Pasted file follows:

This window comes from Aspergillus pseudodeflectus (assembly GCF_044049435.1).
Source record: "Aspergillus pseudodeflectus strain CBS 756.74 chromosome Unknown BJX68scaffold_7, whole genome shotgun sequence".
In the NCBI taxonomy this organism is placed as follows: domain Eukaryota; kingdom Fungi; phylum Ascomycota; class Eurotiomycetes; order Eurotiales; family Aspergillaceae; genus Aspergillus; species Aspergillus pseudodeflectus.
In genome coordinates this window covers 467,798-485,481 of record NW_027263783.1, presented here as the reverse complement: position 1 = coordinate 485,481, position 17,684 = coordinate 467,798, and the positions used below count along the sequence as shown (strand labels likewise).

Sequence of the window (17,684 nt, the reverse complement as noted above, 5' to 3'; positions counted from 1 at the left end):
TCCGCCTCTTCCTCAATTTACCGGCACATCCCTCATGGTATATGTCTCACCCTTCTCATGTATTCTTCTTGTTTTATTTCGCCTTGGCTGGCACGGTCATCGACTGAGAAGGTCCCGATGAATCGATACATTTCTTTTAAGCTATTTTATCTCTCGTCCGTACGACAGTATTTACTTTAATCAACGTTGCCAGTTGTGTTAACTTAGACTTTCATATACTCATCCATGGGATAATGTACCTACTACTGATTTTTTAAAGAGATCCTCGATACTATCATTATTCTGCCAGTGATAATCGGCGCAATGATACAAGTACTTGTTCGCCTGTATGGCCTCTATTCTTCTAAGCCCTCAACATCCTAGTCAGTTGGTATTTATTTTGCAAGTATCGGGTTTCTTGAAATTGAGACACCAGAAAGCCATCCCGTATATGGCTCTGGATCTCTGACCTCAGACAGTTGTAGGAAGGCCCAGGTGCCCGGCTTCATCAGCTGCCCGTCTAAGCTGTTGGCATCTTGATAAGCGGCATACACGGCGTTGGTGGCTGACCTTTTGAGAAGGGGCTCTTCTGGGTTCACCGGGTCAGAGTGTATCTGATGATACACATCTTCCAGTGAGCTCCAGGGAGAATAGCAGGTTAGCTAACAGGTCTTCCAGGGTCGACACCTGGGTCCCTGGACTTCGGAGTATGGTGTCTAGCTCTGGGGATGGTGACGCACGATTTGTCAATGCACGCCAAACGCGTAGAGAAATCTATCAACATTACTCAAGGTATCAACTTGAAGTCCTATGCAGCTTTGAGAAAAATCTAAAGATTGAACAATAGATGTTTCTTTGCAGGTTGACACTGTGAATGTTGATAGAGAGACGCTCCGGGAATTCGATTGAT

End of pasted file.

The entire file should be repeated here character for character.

This window comes from Aspergillus pseudodeflectus (assembly GCF_044049435.1).
Source record: "Aspergillus pseudodeflectus strain CBS 756.74 chromosome Unknown BJX68scaffold_7, whole genome shotgun sequence".
In the NCBI taxonomy this organism is placed as follows: domain Eukaryota; kingdom Fungi; phylum Ascomycota; class Eurotiomycetes; order Eurotiales; family Aspergillaceae; genus Aspergillus; species Aspergillus pseudodeflectus.
In genome coordinates this window covers 467,798-485,481 of record NW_027263783.1, presented here as the reverse complement: position 1 = coordinate 485,481, position 17,684 = coordinate 467,798, and the positions used below count along the sequence as shown (strand labels likewise).

Sequence of the window (17,684 nt, the reverse complement as noted above, 5' to 3'; positions counted from 1 at the left end):
TCCGCCTCTTCCTCAATTTACCGGCACATCCCTCATGGTATATGTCTCACCCTTCTCATGTATTCTTCTTGTTTTATTTCGCCTTGGCTGGCACGGTCATCGACTGAGAAGGTCCCGATGAATCGATACATTTCTTTTAAGCTATTTTATCTCTCGTCCGTACGACAGTATTTACTTTAATCAACGTTGCCAGTTGTGTTAACTTAGACTTTCATATACTCATCCATGGGATAATGTACCTACTACTGATTTTTTAAAGAGATCCTCGATACTATCATTATTCTGCCAGTGATAATCGGCGCAATGATACAAGTACTTGTTCGCCTGTATGGCCTCTATTCTTCTAAGCCCTCAACATCCTAGTCAGTTGGTATTTATTTTGCAAGTATCGGGTTTCTTGAAATTGAGACACCAGAAAGCCATCCCGTATATGGCTCTGGATCTCTGACCTCAGACAGTTGTAGGAAGGCCCAGGTGCCCGGCTTCATCAGCTGCCCGTCTAAGCTGTTGGCATCTTGATAAGCGGCATACACGGCGTTGGTGGCTGACCTTTTGAGAAGGGGCTCTTCTGGGTTCACCGGGTCAGAGTGTATCTGATGATACACATCTTCCAGTGAGCTCCAGGGAGAATAGCAGGTTAGCTAACAGGTCTTCCAGGGTCGACACCTGGGTCCCTGGACTTCGGAGTATGGTGTCTAGCTCTGGGGATGGTGACGCACGATTTGTCAATGCACGCCAAACGCGTAGAGAAATCTATCAACATTACTCAAGGTATCAACTTGAAGTCCTATGCAGCTTTGAGAAAAATCTAAAGATTGAACAATAGATGTTTCTTTGCAGGTTGACACTGTGAATGTTGATAGAGAGACGCTCCGGGAATTCGATTGAT